-I seriously doubt that there is any chance of this having occurred in the Cross House, I am putting it out there for those who read this blog that have old additions where the roof lines were poorly thought out.

    • Hi, Stewart!

      The concrete stops short of the foundation by several feet. The concrete was installed in the 1960s when the dining window was converted into a door. Whatever stair was built at the time was gone by the time I purchased the house.

      The house used to be RIDDLED with termites, causing extensive damage. But after having the gutters fixed, and downspouts installed, I have not found a single termite…until this sill.

      • I am so grateful for the way you take the time to answer questions of mine and those of others like the varying siding width one. It makes your blog so much better than most others.

  3. Ross, as usual it’s looking great! I am curious though, in the last image the siding on the right appears as though it is a bit smaller than the siding on the left side. It becomes most apparent after about the fifth board going up. I was just wondering if this is just an optical illusion, and if not is it because it is newer siding on one side, or would this be typical imperfections in the original siding?

    • Hi, Jonus!

      The siding on the left is original. Mostly.

      The siding on the right is new.

      They never did align in the corner, and I repeated this oddity when replacing the siding.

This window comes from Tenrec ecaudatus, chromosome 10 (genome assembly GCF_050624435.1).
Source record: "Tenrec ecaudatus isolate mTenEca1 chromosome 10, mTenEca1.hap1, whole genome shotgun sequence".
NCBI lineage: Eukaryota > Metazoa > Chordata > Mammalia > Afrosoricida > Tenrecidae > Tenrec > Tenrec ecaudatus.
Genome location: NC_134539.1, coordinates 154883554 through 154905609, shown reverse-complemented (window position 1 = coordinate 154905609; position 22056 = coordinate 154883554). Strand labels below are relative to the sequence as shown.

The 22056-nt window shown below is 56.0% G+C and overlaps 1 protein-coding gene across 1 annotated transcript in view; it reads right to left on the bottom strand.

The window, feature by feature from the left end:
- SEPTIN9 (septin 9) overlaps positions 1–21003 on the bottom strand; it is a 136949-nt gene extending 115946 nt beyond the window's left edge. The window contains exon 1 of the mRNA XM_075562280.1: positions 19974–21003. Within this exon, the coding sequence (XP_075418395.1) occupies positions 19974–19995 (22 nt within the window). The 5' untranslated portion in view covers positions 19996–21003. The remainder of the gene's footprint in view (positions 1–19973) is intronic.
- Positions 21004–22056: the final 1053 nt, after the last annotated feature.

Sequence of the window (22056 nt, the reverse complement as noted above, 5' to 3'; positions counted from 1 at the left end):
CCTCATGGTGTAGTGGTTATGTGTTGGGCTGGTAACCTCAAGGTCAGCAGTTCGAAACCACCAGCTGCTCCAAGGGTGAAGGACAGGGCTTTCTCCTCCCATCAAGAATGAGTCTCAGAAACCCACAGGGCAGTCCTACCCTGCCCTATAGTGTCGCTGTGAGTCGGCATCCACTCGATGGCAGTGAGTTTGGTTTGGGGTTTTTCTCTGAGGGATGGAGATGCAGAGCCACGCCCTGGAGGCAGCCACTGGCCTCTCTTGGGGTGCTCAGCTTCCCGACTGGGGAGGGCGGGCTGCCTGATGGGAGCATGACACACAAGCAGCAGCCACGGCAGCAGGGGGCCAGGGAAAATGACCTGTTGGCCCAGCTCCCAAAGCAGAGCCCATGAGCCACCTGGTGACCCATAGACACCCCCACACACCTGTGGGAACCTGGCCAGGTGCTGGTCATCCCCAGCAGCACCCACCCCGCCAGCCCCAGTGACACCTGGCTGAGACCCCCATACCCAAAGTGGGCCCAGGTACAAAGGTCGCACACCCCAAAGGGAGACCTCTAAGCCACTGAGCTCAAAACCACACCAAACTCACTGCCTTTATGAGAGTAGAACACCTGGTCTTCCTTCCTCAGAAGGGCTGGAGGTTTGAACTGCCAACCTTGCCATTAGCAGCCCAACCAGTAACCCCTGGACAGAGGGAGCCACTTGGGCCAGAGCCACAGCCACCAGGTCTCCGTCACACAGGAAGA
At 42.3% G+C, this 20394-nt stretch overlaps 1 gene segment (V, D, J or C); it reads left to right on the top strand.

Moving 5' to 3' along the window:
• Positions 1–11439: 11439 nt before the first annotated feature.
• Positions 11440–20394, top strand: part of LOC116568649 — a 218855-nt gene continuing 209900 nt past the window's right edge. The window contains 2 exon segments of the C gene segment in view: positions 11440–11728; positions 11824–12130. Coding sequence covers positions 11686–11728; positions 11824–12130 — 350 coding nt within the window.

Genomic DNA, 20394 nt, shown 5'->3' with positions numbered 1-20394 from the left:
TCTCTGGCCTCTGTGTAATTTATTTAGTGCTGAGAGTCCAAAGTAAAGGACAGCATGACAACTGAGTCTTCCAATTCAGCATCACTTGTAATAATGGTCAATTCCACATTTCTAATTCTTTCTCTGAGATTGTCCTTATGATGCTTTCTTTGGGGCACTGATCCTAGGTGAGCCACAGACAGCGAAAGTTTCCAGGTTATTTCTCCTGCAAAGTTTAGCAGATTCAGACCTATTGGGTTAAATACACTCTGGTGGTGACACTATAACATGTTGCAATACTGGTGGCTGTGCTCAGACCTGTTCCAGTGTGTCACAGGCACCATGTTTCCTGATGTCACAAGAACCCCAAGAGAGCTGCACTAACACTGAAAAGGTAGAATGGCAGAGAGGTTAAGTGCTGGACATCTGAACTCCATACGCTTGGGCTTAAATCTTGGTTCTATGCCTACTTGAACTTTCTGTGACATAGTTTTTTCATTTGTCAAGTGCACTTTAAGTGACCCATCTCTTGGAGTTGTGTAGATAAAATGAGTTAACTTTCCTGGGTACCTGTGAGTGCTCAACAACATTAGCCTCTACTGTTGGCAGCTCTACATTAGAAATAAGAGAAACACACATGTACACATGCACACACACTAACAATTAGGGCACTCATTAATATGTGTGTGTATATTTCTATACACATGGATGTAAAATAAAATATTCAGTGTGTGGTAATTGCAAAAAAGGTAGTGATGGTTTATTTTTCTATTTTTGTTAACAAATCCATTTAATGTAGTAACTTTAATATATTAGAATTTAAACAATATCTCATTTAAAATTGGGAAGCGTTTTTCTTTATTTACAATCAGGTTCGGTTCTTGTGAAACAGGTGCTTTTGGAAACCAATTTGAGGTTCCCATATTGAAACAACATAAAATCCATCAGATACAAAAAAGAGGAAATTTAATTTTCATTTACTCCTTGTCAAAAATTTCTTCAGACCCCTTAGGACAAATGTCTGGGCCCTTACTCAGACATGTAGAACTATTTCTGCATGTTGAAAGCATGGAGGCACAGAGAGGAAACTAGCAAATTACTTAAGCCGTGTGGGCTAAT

Also, the “height” of each board is inconsistent all over the house. I have found this to be true on every old house I have worked on.

      • In my experience, clapboard siding installers would start their layout with the desired reveal, and then make adjustments to minimize cuts above and below windows. Since the elevation of window header drip edges and sills on the each wall likely vary, I would wager that’s the reason here. For typical bevel lap siding, you can generally adjust the reveal/overlap by +/- 1/4″ without detrimental impact on performance, and if blended over multiple rows, it’s hardly visible.

        It’s actually a clever and elegant method, as it results in the siding aligning with the window elements, which is more visible to the eye than fractions of an inch variation in reveal, or changes around a corner. It’s one more thing you can do with wood siding that you cannot with vinyl!

        This technique can’t be followed as extensively for clapboards installed with mitered outside corners, since the clapboards have to align around each outside corner. In that case, the installers would compile a sketch or story pole of all windows/doors on sides that have to wrap continuous and develop their arrangement based on multiple walls, rather than one wall at a time.

  4. Daayum! That might be the best looking basement window I’ve ever seen. 💚 Painting it makes it look like an actual part of the house and not just a basement. That’s a bit of a trick in Kansas – some of us don’t bother to venture into the basement, except to retrieve something stored there or if there’s a tornado.
    Next time I do my windows… think I’ma steal that shiny black sash trick. It’s such a clean, sleek, sharp look – positively ✨gorgeous!✨